Business insurance

AG’s office to investigate allegations of insurance fraud at Snyder County businesses: DA

MIDDLEBURG — The state attorney general’s office has agreed to investigate insurance fraud complaints involving the owners of three Snyder County businesses with financial problems.

District Attorney Michael Piecuch said Thursday that the AG’s office also accepted his dismissal of similar complaints about the former Wood-Mode Inc.

The referrals were made because the AG’s office has a section dedicated to insurance fraud and has the resources to investigate these types of allegations, he explained.

The allegations are that the money was withheld from employees but then diverted for other purposes, Piecuch said. He doesn’t know how much money could be involved, he said.

Workers at the former Wood-Mode said they received medical bills that should have been covered by insurance, he said.

The former Wood-Mode is unrelated to the current Wood-Mode which was established in August 2019 as a new company by Mifflinburg businessman Bill French.

Similar claims of insurance fraud have been received about three companies owned by Maurice Brubaker and his wife Deb, Piecuch said.

These are William Penn Cabinetry in Freeburg, Stanley Woodworking in Middleburg, and Wood-Metal in Selinsgrove, all in Snyder County.

Last Friday, Selinsgrove Institutional Casework, which does business as Wood Metal Industries, filed for Chapter 11 bankruptcy.

The 20 largest unsecured claims according to a filing with the US Middle District Bankruptcy Court exceed $2.4 million.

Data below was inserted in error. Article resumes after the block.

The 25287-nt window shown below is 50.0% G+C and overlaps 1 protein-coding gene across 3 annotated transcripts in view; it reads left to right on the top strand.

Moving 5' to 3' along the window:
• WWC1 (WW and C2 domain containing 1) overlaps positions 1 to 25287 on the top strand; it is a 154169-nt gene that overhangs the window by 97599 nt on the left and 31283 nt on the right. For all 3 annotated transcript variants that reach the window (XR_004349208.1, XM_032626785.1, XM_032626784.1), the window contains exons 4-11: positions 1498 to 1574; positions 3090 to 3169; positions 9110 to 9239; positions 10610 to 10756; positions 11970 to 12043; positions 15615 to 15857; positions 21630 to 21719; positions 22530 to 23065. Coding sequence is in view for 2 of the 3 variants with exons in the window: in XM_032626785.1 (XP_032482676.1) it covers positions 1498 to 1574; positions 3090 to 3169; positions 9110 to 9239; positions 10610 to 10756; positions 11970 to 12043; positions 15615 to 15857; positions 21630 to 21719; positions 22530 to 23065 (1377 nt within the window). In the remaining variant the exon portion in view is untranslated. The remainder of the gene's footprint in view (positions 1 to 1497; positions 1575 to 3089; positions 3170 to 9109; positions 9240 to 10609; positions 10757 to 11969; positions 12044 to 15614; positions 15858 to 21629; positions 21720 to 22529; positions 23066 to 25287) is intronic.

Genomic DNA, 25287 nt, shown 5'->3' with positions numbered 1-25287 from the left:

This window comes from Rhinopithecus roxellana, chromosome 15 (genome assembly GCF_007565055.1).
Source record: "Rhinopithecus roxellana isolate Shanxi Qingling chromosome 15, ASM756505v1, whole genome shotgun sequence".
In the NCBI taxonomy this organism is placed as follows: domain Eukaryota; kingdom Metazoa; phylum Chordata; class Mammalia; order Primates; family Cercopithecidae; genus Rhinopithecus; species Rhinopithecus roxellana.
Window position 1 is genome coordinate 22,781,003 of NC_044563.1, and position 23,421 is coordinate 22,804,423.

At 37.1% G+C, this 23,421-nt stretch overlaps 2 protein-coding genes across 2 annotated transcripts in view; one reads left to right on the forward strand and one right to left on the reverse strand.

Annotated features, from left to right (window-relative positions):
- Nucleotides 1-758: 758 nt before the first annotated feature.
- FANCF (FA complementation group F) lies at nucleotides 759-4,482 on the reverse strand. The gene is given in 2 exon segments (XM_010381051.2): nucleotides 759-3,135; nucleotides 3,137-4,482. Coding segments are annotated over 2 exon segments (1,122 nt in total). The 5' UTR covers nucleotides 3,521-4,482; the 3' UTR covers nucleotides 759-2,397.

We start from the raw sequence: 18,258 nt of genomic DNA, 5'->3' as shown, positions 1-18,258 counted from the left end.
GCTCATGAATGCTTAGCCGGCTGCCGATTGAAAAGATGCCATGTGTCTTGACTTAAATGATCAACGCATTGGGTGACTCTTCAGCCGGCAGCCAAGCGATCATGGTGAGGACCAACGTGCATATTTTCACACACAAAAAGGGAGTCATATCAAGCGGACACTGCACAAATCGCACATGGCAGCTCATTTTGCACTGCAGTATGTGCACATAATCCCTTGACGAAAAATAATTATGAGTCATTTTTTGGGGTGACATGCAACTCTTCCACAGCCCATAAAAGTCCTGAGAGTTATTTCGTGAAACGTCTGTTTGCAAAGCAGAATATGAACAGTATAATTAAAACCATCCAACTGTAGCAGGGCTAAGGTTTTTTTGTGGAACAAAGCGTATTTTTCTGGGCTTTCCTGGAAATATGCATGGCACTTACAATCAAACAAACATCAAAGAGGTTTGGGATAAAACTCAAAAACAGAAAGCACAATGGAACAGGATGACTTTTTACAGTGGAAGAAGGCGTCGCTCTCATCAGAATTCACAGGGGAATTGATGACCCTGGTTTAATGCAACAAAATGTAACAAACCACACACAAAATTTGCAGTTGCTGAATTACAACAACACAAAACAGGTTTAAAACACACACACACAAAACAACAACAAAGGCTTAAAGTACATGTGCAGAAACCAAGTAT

The largest is $1.3 million owed to Pension Benefit Guaranty Corp. from Washington, D.C.

The filing also indicates that there are more than 50 creditors and that the company has assets worth an estimated $1 million to $10 million.

Attempts to contact Brubaker, the owner of a Lewisburg tax and accounting firm, were unsuccessful.

He considered buying the old Wood-Mode, but instead bought what was then a custom wood cabinet maker in Snyder County. William Penn Cabinetry, which opened in 2020, secured a $500,000 SEDA Council of Governments loan for working capital.

Brubaker blamed supply chain issues and non-payment from customers as reasons for the factory closing in October and laying off 80 workers, but employees say poor management was the problem.

Several employees of Stanley Woodworking that the Brubakers bought in March 2020 have filed civil suits for benefits they claim they did not receive.

Complaints have also been filed with the state Department of Labor and Industry and the Pennsylvania Insurance Commission.

The owners of the William Penn and Wood Metal properties have started eviction proceedings for non-payment of rent.

Deb Burkhart has her own issues, having been accused of writing an NSF check for $700. His preliminary hearing is scheduled for February 17.

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